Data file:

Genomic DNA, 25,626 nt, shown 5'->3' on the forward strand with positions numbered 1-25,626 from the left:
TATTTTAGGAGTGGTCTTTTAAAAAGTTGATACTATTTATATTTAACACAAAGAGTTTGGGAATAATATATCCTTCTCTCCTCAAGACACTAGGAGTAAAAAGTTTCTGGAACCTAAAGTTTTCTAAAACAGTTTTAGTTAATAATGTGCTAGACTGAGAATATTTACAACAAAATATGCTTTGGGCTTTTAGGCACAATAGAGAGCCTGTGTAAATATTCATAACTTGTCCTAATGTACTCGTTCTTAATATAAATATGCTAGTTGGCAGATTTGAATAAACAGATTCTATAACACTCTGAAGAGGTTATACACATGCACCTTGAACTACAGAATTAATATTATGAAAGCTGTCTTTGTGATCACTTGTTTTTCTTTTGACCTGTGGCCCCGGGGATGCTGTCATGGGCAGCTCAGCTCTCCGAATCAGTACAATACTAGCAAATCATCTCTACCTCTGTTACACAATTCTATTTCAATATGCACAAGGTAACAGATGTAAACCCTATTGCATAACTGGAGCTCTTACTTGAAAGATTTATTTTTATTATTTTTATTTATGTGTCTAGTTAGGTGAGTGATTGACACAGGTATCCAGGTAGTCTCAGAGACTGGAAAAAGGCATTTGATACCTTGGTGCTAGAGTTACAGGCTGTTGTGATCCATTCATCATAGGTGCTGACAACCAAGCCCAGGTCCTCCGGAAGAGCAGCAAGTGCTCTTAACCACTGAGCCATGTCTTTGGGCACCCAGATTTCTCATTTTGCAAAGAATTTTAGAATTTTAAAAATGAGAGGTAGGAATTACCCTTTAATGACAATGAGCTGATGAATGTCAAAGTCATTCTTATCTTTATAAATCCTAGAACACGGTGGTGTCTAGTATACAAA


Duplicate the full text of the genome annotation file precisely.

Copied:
Genomic DNA, 25,626 nt, shown 5'->3' on the forward strand with positions numbered 1-25,626 from the left:
TATTTTAGGAGTGGTCTTTTAAAAAGTTGATACTATTTATATTTAACACAAAGAGTTTGGGAATAATATATCCTTCTCTCCTCAAGACACTAGGAGTAAAAAGTTTCTGGAACCTAAAGTTTTCTAAAACAGTTTTAGTTAATAATGTGCTAGACTGAGAATATTTACAACAAAATATGCTTTGGGCTTTTAGGCACAATAGAGAGCCTGTGTAAATATTCATAACTTGTCCTAATGTACTCGTTCTTAATATAAATATGCTAGTTGGCAGATTTGAATAAACAGATTCTATAACACTCTGAAGAGGTTATACACATGCACCTTGAACTACAGAATTAATATTATGAAAGCTGTCTTTGTGATCACTTGTTTTTCTTTTGACCTGTGGCCCCGGGGATGCTGTCATGGGCAGCTCAGCTCTCCGAATCAGTACAATACTAGCAAATCATCTCTACCTCTGTTACACAATTCTATTTCAATATGCACAAGGTAACAGATGTAAACCCTATTGCATAACTGGAGCTCTTACTTGAAAGATTTATTTTTATTATTTTTATTTATGTGTCTAGTTAGGTGAGTGATTGACACAGGTATCCAGGTAGTCTCAGAGACTGGAAAAAGGCATTTGATACCTTGGTGCTAGAGTTACAGGCTGTTGTGATCCATTCATCATAGGTGCTGACAACCAAGCCCAGGTCCTCCGGAAGAGCAGCAAGTGCTCTTAACCACTGAGCCATGTCTTTGGGCACCCAGATTTCTCATTTTGCAAAGAATTTTAGAATTTTAAAAATGAGAGGTAGGAATTACCCTTTAATGACAATGAGCTGATGAATGTCAAAGTCATTCTTATCTTTATAAATCCTAGAACACGGTGGTGTCTAGTATACAAA